READ MORE


A veterans' organization has for almost 50 years organized the Boston St. Patrick's Day parade. A group of gay, lesbian, and bisexual descendants of Irish immigrants requested permission to march in the parade. After the parade organizers denied this request, the group obtained a state court order allowing it to march. The state court relied on a Massachusetts statute that prohibits operators of public places from discriminating on the basis of sexual orientation. First Amendment protections attach to parades and persons in them. Gregory v. Chicago, 394 U.S. 111 (1969). One of these protections is that a speaker has the freedom to decide what not to say. Pacific Gas & Elec. C. v. Utilities Comm. of Cal, 475 U.S. 1 (1986).

READ MORE


Executives of two counties posted a version of the Ten Commandments on the walls of their courthouses. After suits were filed charging violations of the Establishment Clause, the legislative body of each county adopted a resolution calling for a more extensive exhibit meant to show that the Commandments are Kentucky's "precedent legal code," Def. Exh. 1 in Memorandum in Support of Defendants' Motion to Dismiss in Civ. Action No. 99-507, p. 1 (ED Ky.) (hereinafter Def. Exh. 1). The result in each instance was a modified display of the Commandments surrounded by texts containing religious references as their sole common element. After changing counsel, the counties revised the exhibits again by eliminating some documents, expanding the text set out in another, and adding some new ones.

READ MORE


Respondent companies distribute free software that allows computer users to share electronic files through peer-to-peer networks, so called because the computers communicate directly with each other, not through central servers. Although such networks can be used to share any type of digital file, recipients of respondents’ software have mostly used them to share copyrighted music and video files without authorization. Seeking damages and an injunction, a group of movie studios and other copyright holders (hereinafter MGM) sued respondents for their users’ copyright infringements, alleging that respondents knowingly and intentionally distributed their software to enable users to infringe copyrighted works in violation of the Copyright Act.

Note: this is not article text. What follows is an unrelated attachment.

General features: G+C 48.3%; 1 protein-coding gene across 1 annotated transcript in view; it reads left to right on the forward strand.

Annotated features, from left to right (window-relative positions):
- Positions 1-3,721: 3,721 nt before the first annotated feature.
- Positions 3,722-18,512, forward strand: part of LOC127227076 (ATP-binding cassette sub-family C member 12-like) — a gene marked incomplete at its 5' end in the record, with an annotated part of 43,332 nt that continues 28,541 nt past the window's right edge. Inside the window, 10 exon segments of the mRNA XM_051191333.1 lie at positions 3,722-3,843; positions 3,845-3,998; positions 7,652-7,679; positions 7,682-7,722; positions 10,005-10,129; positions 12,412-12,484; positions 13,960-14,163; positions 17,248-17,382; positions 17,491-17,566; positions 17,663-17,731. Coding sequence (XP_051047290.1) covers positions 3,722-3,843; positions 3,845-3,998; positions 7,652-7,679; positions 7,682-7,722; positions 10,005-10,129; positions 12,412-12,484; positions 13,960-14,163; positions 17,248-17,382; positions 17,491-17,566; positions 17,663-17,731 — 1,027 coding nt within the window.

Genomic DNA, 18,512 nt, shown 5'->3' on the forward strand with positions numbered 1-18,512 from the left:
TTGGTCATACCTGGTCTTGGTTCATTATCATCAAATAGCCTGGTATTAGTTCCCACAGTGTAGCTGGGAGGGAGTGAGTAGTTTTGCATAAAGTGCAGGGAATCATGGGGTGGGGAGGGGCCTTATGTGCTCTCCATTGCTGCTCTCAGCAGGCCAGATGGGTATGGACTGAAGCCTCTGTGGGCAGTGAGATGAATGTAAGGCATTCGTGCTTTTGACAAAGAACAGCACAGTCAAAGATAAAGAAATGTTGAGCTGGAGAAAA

READ MORE


This is a Bivens action against criminal investigators for inducing prosecution in retaliation for speech. The question is whether the complaint states an actionable violation of the First Amendment without alleging an absence of probable cause to support the underlying criminal charge. We hold that want of probable cause must be alleged and proven.

READ MORE


Respondent-plaintiff in this case alleges that Government officials intentionally deceived her in concealing information that her husband, a foreign dissident, was being detained and tortured in his own country by military officers of his government, who were paid by the Central Intelligence Agency (CIA). One count of the complaint, brought after the husband's death, charges that the official deception denied respondent access to the courts by leaving her without information, or reason to seek information, with which she could have brought a lawsuit that might have saved her husband's life. The issue is whether this count states an actionable claim. We hold that it does not, for two reasons. As stated in the complaint, it fails to identify an underlying cause of action for relief that the plaintiff would have raised had it not been for the deception alleged. And even after a *406 subsequent, informal amendment accepted by the Court of Appeals, respondent fails to seek any relief presently available for denial of access to courts that would be unavailable otherwise.

READ MORE